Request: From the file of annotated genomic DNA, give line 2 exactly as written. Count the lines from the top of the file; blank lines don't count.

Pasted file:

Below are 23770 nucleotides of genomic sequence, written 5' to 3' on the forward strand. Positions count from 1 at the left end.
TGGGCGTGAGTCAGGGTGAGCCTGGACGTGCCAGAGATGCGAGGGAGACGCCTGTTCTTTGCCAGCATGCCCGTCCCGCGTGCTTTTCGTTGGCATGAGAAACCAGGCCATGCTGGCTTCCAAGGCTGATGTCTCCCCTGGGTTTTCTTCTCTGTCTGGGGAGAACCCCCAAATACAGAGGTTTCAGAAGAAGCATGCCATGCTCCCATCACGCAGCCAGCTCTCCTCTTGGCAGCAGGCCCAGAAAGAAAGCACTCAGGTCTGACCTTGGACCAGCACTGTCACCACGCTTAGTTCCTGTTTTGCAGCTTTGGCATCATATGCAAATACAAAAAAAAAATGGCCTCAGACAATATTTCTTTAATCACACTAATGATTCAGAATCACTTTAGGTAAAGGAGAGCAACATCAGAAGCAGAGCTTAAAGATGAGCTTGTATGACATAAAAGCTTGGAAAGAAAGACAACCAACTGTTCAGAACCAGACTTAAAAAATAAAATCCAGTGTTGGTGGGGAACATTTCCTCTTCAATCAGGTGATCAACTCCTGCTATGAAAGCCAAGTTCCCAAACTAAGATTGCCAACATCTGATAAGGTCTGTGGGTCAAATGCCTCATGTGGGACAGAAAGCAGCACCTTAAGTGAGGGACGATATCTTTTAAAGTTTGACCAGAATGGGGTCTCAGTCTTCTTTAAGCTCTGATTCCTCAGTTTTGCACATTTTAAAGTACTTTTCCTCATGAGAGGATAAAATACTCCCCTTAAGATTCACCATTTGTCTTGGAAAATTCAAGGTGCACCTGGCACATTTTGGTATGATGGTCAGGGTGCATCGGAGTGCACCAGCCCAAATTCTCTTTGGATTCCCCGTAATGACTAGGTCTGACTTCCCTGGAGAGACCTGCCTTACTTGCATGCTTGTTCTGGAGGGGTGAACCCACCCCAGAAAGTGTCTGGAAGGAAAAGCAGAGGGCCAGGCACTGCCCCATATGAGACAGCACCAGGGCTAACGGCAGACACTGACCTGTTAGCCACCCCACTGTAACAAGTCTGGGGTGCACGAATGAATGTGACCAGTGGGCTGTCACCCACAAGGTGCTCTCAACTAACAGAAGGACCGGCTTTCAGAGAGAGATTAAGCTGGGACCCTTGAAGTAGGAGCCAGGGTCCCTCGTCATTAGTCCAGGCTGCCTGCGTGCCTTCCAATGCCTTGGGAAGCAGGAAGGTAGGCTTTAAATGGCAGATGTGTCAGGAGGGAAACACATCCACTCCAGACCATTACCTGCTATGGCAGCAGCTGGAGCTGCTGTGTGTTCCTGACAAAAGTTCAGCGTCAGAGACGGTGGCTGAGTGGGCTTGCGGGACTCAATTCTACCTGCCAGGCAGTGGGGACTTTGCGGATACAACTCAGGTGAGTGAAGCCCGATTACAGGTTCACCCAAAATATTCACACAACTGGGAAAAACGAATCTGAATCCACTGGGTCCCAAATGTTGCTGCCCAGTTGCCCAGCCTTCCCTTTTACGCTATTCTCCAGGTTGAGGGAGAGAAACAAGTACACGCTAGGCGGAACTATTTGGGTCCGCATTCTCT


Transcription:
TGGGCGTGAGTCAGGGTGAGCCTGGACGTGCCAGAGATGCGAGGGAGACGCCTGTTCTTTGCCAGCATGCCCGTCCCGCGTGCTTTTCGTTGGCATGAGAAACCAGGCCATGCTGGCTTCCAAGGCTGATGTCTCCCCTGGGTTTTCTTCTCTGTCTGGGGAGAACCCCCAAATACAGAGGTTTCAGAAGAAGCATGCCATGCTCCCATCACGCAGCCAGCTCTCCTCTTGGCAGCAGGCCCAGAAAGAAAGCACTCAGGTCTGACCTTGGACCAGCACTGTCACCACGCTTAGTTCCTGTTTTGCAGCTTTGGCATCATATGCAAATACAAAAAAAAAATGGCCTCAGACAATATTTCTTTAATCACACTAATGATTCAGAATCACTTTAGGTAAAGGAGAGCAACATCAGAAGCAGAGCTTAAAGATGAGCTTGTATGACATAAAAGCTTGGAAAGAAAGACAACCAACTGTTCAGAACCAGACTTAAAAAATAAAATCCAGTGTTGGTGGGGAACATTTCCTCTTCAATCAGGTGATCAACTCCTGCTATGAAAGCCAAGTTCCCAAACTAAGATTGCCAACATCTGATAAGGTCTGTGGGTCAAATGCCTCATGTGGGACAGAAAGCAGCACCTTAAGTGAGGGACGATATCTTTTAAAGTTTGACCAGAATGGGGTCTCAGTCTTCTTTAAGCTCTGATTCCTCAGTTTTGCACATTTTAAAGTACTTTTCCTCATGAGAGGATAAAATACTCCCCTTAAGATTCACCATTTGTCTTGGAAAATTCAAGGTGCACCTGGCACATTTTGGTATGATGGTCAGGGTGCATCGGAGTGCACCAGCCCAAATTCTCTTTGGATTCCCCGTAATGACTAGGTCTGACTTCCCTGGAGAGACCTGCCTTACTTGCATGCTTGTTCTGGAGGGGTGAACCCACCCCAGAAAGTGTCTGGAAGGAAAAGCAGAGGGCCAGGCACTGCCCCATATGAGACAGCACCAGGGCTAACGGCAGACACTGACCTGTTAGCCACCCCACTGTAACAAGTCTGGGGTGCACGAATGAATGTGACCAGTGGGCTGTCACCCACAAGGTGCTCTCAACTAACAGAAGGACCGGCTTTCAGAGAGAGATTAAGCTGGGACCCTTGAAGTAGGAGCCAGGGTCCCTCGTCATTAGTCCAGGCTGCCTGCGTGCCTTCCAATGCCTTGGGAAGCAGGAAGGTAGGCTTTAAATGGCAGATGTGTCAGGAGGGAAACACATCCACTCCAGACCATTACCTGCTATGGCAGCAGCTGGAGCTGCTGTGTGTTCCTGACAAAAGTTCAGCGTCAGAGACGGTGGCTGAGTGGGCTTGCGGGACTCAATTCTACCTGCCAGGCAGTGGGGACTTTGCGGATACAACTCAGGTGAGTGAAGCCCGATTACAGGTTCACCCAAAATATTCACACAACTGGGAAAAACGAATCTGAATCCACTGGGTCCCAAATGTTGCTGCCCAGTTGCCCAGCCTTCCCTTTTACGCTATTCTCCAGGTTGAGGGAGAGAAACAAGTACACGCTAGGCGGAACTATTTGGGTCCGCATTCTCT